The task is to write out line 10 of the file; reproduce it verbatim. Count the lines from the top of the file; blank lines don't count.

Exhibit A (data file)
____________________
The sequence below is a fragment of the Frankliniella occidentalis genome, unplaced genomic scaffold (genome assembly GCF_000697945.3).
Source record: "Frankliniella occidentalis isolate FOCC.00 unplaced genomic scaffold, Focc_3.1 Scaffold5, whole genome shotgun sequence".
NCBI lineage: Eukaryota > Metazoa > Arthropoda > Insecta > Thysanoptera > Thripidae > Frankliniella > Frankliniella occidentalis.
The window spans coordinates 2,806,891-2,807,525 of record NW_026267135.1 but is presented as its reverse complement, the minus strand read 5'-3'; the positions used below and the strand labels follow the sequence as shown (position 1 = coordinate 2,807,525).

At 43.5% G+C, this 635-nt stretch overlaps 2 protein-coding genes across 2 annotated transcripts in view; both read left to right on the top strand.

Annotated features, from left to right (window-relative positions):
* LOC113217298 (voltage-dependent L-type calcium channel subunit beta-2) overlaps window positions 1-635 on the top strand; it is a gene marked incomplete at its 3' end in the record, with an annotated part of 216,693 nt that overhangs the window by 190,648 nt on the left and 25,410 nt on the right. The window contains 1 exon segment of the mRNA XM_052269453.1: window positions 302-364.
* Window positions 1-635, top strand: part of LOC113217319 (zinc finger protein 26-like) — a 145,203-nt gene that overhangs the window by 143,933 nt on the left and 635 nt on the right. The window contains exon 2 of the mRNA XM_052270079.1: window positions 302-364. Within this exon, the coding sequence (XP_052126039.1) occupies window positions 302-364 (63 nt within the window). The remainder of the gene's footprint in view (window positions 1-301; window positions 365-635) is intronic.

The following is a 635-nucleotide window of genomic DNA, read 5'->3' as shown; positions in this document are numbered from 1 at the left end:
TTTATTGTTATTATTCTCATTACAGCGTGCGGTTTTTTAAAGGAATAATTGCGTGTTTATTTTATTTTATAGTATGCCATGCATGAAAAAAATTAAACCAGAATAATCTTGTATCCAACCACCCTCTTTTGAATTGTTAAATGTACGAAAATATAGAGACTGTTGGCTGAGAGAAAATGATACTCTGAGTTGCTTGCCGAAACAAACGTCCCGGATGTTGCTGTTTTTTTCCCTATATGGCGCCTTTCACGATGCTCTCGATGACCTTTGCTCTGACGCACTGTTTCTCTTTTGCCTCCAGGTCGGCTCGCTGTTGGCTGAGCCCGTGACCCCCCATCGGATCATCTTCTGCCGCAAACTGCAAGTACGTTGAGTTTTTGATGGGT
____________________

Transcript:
TTTATTGTTATTATTCTCATTACAGCGTGCGGTTTTTTAAAGGAATAATTGCGTGTTTATTTTATTTTATAGTATGCCATGCATGAAAAAAATTAAACCAGAATAATCTTGTATCCAACCACCCTCTTTTGAATTGTTAAATGTACGAAAATATAGAGACTGTTGGCTGAGAGAAAATGATACTCTGAGTTGCTTGCCGAAACAAACGTCCCGGATGTTGCTGTTTTTTTCCCTATATGGCGCCTTTCACGATGCTCTCGATGACCTTTGCTCTGACGCACTGTTTCTCTTTTGCCTCCAGGTCGGCTCGCTGTTGGCTGAGCCCGTGACCCCCCATCGGATCATCTTCTGCCGCAAACTGCAAGTACGTTGAGTTTTTGATGGGT